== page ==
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Ringed Seal Baculum Replica measures 4.3 inches. Ringed Seal Baculum Replica is museum quality polyurethane cast, made in the USA. Phoca hispida is the scientific name. Our precise baculum can be used as a teaching tool, museum baculum exhibit, home decor baculum, or office decor baculum.
The Ringed seal, Pusa hispida, Phoca hispida, is also known as the jar seal, as netsik or nattiq by the Inuit, is an earless seal inhabiting the Arctic and sub-Arctic regions. The ringed seal is a relatively small seal, rarely greater than 1.5 m in length, with a distinctive patterning of dark spots surrounded by light grey rings, hence its common name.
Phoca hispida is the most abundant and wide-ranging ice seal in the Northern Hemisphere: ranging throughout the Arctic Ocean, into the Bering Sea and Okhotsk Sea as far south as the northern coast of Japan in the Pacific, and throughout the North Atlantic coasts of Greenland and Scandinavia as far south as Newfoundland, and include two freshwater subspecies in northern Europe.
Ringed seals are one of the primary prey of polar bears and killer whales, and have long been a component of the diet of indigenous people of the Arctic.
The Ringed seal or Phoca hispida is the smallest and most common seal in the Arctic, with a small head, short cat-like snout, and a plump body. Its coat is dark with silver rings on the back and sides with a silver belly, from which this seal gets its vernacular name. Depending on subspecies and condition, adult size can range from 39.5 to 69 in. and weigh from 71 to 309 lb. The seal averages about 5 ft. long with a weight of about 110 to 150 lbs.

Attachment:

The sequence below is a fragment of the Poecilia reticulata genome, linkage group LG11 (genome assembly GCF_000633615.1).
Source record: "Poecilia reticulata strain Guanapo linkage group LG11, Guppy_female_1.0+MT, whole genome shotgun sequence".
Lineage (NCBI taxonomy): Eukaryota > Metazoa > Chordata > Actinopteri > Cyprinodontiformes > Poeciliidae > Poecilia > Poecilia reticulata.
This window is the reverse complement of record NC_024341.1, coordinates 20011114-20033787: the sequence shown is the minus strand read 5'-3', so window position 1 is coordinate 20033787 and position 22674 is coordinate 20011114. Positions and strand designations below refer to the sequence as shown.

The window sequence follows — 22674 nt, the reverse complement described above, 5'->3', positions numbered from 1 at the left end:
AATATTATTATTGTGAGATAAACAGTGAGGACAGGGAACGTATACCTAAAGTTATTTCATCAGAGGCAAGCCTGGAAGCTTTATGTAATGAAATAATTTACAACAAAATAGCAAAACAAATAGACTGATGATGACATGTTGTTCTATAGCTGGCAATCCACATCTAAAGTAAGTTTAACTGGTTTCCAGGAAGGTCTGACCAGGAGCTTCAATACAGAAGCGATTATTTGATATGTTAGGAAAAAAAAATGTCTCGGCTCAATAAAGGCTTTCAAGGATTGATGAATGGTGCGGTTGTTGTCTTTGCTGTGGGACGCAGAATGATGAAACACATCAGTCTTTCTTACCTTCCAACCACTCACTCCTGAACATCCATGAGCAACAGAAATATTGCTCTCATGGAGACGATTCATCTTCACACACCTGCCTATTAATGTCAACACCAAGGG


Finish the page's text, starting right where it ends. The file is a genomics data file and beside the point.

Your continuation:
The Ringed seal or Phoca hispida is usually considered the smallest species in the true seal family, although several related species, especially the Baikal seal, may approach similarly diminutive dimensions.
Their small front flippers have claws more than 1 inch thick that are used to maintain breathing holes through 6.5 ft thick ice. Ringed seals occur throughout the Arctic Ocean. They can be found in the Baltic Sea, the Bering Sea and the Hudson Bay. They prefer to rest on ice floe and will move farther north for denser ice.
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